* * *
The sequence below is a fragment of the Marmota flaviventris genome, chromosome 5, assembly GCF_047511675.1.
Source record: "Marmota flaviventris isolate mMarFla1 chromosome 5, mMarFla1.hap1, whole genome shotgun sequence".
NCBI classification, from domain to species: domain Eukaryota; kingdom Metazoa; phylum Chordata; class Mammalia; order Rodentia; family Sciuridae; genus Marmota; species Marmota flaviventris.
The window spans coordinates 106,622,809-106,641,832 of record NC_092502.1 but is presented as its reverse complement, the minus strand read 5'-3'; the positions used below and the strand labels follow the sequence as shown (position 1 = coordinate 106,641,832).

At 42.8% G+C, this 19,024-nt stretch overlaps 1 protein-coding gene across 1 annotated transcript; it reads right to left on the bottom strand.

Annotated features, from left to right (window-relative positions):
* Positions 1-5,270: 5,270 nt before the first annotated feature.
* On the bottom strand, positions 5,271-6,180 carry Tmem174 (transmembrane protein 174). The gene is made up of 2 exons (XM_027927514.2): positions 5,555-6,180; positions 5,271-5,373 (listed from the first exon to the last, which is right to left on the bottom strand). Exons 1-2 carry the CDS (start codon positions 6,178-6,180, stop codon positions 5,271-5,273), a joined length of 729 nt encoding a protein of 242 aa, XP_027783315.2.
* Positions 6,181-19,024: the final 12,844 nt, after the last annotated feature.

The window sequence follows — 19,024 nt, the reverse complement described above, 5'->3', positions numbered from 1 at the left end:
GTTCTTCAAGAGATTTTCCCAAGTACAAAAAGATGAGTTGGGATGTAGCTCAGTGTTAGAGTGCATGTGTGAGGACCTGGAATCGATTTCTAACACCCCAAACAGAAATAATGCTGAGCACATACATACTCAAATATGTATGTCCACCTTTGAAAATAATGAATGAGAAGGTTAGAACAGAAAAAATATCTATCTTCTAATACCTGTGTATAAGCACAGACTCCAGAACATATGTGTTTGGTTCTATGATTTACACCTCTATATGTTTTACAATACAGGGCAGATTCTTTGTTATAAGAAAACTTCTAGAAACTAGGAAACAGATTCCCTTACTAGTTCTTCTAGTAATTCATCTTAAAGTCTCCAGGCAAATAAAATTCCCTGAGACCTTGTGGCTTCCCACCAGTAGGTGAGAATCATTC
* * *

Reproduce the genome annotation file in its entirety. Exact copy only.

The sequence below is a fragment of the Marmota flaviventris genome, chromosome 5, assembly GCF_047511675.1.
Source record: "Marmota flaviventris isolate mMarFla1 chromosome 5, mMarFla1.hap1, whole genome shotgun sequence".
NCBI classification, from domain to species: domain Eukaryota; kingdom Metazoa; phylum Chordata; class Mammalia; order Rodentia; family Sciuridae; genus Marmota; species Marmota flaviventris.
The window spans coordinates 106,622,809-106,641,832 of record NC_092502.1 but is presented as its reverse complement, the minus strand read 5'-3'; the positions used below and the strand labels follow the sequence as shown (position 1 = coordinate 106,641,832).

At 42.8% G+C, this 19,024-nt stretch overlaps 1 protein-coding gene across 1 annotated transcript; it reads right to left on the bottom strand.

Annotated features, from left to right (window-relative positions):
* Positions 1-5,270: 5,270 nt before the first annotated feature.
* On the bottom strand, positions 5,271-6,180 carry Tmem174 (transmembrane protein 174). The gene is made up of 2 exons (XM_027927514.2): positions 5,555-6,180; positions 5,271-5,373 (listed from the first exon to the last, which is right to left on the bottom strand). Exons 1-2 carry the CDS (start codon positions 6,178-6,180, stop codon positions 5,271-5,273), a joined length of 729 nt encoding a protein of 242 aa, XP_027783315.2.
* Positions 6,181-19,024: the final 12,844 nt, after the last annotated feature.

The window sequence follows — 19,024 nt, the reverse complement described above, 5'->3', positions numbered from 1 at the left end:
GTTCTTCAAGAGATTTTCCCAAGTACAAAAAGATGAGTTGGGATGTAGCTCAGTGTTAGAGTGCATGTGTGAGGACCTGGAATCGATTTCTAACACCCCAAACAGAAATAATGCTGAGCACATACATACTCAAATATGTATGTCCACCTTTGAAAATAATGAATGAGAAGGTTAGAACAGAAAAAATATCTATCTTCTAATACCTGTGTATAAGCACAGACTCCAGAACATATGTGTTTGGTTCTATGATTTACACCTCTATATGTTTTACAATACAGGGCAGATTCTTTGTTATAAGAAAACTTCTAGAAACTAGGAAACAGATTCCCTTACTAGTTCTTCTAGTAATTCATCTTAAAGTCTCCAGGCAAATAAAATTCCCTGAGACCTTGTGGCTTCCCACCAGTAGGTGAGAATCATTC